Opera comes to Zephyr Cove
When Kaye Vibe asked how many students in her first-grade class knew the German play “Hansel and Gretel,” about half raised their hands. A majority of the class of 17 students recalled how birds ate the bread crumbs that Hansel and Gretel laid on the trail to find their way back from the forest. Other details were difficult to grasp.
On Wednesday, Zephyr Cove Elementary School experienced the story firsthand when the Nevada Opera Studio performed the Engelbert Humperdinck Opera of Hansel and Gretel in the school’s gymnasium.
During the play, children stretched their backs and strained their necks to see the four actors with powerful voices. Hansel and Gretel, while lost and hungry in the imaginary forest, would point to unseen fireflies and unreal ghosts. The children would snap their heads in the direction of the extended finger, but found nothing. Then they would snap their heads again.
Erin Hardy sat in the audience with a smile. He said he’s heard opera singing before at Christmas, and when he saw the movie version of the opera a couple years ago.
“I like the singing the best,” said Hardy, 9. “I always like singing and music.”
Henry Halkyard, 6, sat closer to the front. The first-grader propped himself up on his haunches during most of the play. His grin showed a row of budding teeth.
“I liked it when the witch came out,” he said. “I guess I laughed for the whole thing because it was really funny.”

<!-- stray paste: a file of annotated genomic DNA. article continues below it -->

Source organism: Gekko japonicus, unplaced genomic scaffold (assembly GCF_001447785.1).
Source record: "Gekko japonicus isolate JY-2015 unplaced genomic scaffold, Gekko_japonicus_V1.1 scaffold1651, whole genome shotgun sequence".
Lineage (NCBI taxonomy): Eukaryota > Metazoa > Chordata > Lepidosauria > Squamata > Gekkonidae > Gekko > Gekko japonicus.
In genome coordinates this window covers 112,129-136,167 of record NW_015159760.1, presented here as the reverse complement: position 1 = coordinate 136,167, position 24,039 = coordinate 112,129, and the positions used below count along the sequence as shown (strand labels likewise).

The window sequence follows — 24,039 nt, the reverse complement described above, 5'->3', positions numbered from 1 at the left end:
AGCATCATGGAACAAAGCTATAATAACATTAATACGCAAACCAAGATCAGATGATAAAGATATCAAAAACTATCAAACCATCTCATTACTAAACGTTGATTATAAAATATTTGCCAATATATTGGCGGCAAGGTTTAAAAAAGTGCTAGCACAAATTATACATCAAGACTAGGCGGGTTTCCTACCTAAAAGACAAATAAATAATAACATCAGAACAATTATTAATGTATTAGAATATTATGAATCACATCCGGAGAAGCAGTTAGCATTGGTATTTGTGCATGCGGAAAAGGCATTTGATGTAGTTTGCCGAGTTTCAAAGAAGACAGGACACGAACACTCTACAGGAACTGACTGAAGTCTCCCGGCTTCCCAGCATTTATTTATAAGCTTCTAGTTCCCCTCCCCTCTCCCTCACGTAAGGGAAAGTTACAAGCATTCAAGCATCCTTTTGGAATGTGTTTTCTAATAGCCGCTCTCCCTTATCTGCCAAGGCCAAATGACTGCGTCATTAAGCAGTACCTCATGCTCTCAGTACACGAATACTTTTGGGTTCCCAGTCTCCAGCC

Halkyard said he “kinda’ knew” the plot of the opera.
Kathleen Kimmel, the education/outreach director for the Nevada Opera Studio, said the cast performs 60 shows, including 50 schools, during a two-month tour of Nevada. The studio has performed for over 200,000 school children since it first began seven years ago.
Susan Pauline Lewis, who played Gretel, wore a red and white dress. Performing for children raises her intensity level, she said.
“We have to be more energetic,” she said, while packing pieces from the set. “We can come right from the show and sing to them as opposed to a regular opera where there’s sort of a third wall where we’re in our own scene.”
LauraCate Moore, who played Hansel, thinks she could have been playing for future opera singers. An opera troupe performed for her elementary school for a week in Atlanta, Ga., and she never forgot it.
“It gives the children an opportunity to see live theater and live music and be exposed to the most complete art form, which is opera,” Kimmel said. “It’s a very interactive show.”
She was referring to the 10 students who were angel and gingerbread extras for the performance.
Maddi Feldman, 10, was one of the angels. She said she couldn’t hear the singing since she sat with the other angels next to the piano. But she still used her own vocal chords.
“We did a little singing at the end,” she said. “It was fun. We learned the song in a half hour before the play.”
From the applause at the end, it seemed no one in the audience minded.
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